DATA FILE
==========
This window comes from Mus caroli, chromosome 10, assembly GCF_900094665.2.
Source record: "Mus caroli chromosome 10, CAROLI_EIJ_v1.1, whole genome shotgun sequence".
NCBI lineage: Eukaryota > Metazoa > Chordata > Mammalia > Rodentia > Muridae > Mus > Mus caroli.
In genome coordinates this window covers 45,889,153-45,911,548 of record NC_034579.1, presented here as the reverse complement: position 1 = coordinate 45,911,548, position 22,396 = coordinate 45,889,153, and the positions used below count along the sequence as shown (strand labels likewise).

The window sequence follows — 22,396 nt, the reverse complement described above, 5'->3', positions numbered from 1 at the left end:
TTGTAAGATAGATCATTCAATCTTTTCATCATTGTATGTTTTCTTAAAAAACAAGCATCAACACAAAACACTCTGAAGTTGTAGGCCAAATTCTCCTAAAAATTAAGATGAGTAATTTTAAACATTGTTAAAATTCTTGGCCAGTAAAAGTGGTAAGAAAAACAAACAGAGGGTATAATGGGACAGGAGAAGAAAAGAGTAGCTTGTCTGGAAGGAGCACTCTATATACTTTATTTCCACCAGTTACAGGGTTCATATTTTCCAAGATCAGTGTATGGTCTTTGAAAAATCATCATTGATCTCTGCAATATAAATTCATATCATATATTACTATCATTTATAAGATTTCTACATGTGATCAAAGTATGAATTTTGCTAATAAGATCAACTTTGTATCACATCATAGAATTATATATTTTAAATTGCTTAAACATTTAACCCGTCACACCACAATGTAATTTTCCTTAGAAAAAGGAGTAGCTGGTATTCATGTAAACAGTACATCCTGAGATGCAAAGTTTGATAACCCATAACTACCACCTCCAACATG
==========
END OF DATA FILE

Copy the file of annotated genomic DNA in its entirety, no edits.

This window comes from Mus caroli, chromosome 10, assembly GCF_900094665.2.
Source record: "Mus caroli chromosome 10, CAROLI_EIJ_v1.1, whole genome shotgun sequence".
NCBI lineage: Eukaryota > Metazoa > Chordata > Mammalia > Rodentia > Muridae > Mus > Mus caroli.
In genome coordinates this window covers 45,889,153-45,911,548 of record NC_034579.1, presented here as the reverse complement: position 1 = coordinate 45,911,548, position 22,396 = coordinate 45,889,153, and the positions used below count along the sequence as shown (strand labels likewise).

The window sequence follows — 22,396 nt, the reverse complement described above, 5'->3', positions numbered from 1 at the left end:
TTGTAAGATAGATCATTCAATCTTTTCATCATTGTATGTTTTCTTAAAAAACAAGCATCAACACAAAACACTCTGAAGTTGTAGGCCAAATTCTCCTAAAAATTAAGATGAGTAATTTTAAACATTGTTAAAATTCTTGGCCAGTAAAAGTGGTAAGAAAAACAAACAGAGGGTATAATGGGACAGGAGAAGAAAAGAGTAGCTTGTCTGGAAGGAGCACTCTATATACTTTATTTCCACCAGTTACAGGGTTCATATTTTCCAAGATCAGTGTATGGTCTTTGAAAAATCATCATTGATCTCTGCAATATAAATTCATATCATATATTACTATCATTTATAAGATTTCTACATGTGATCAAAGTATGAATTTTGCTAATAAGATCAACTTTGTATCACATCATAGAATTATATATTTTAAATTGCTTAAACATTTAACCCGTCACACCACAATGTAATTTTCCTTAGAAAAAGGAGTAGCTGGTATTCATGTAAACAGTACATCCTGAGATGCAAAGTTTGATAACCCATAACTACCACCTCCAACATG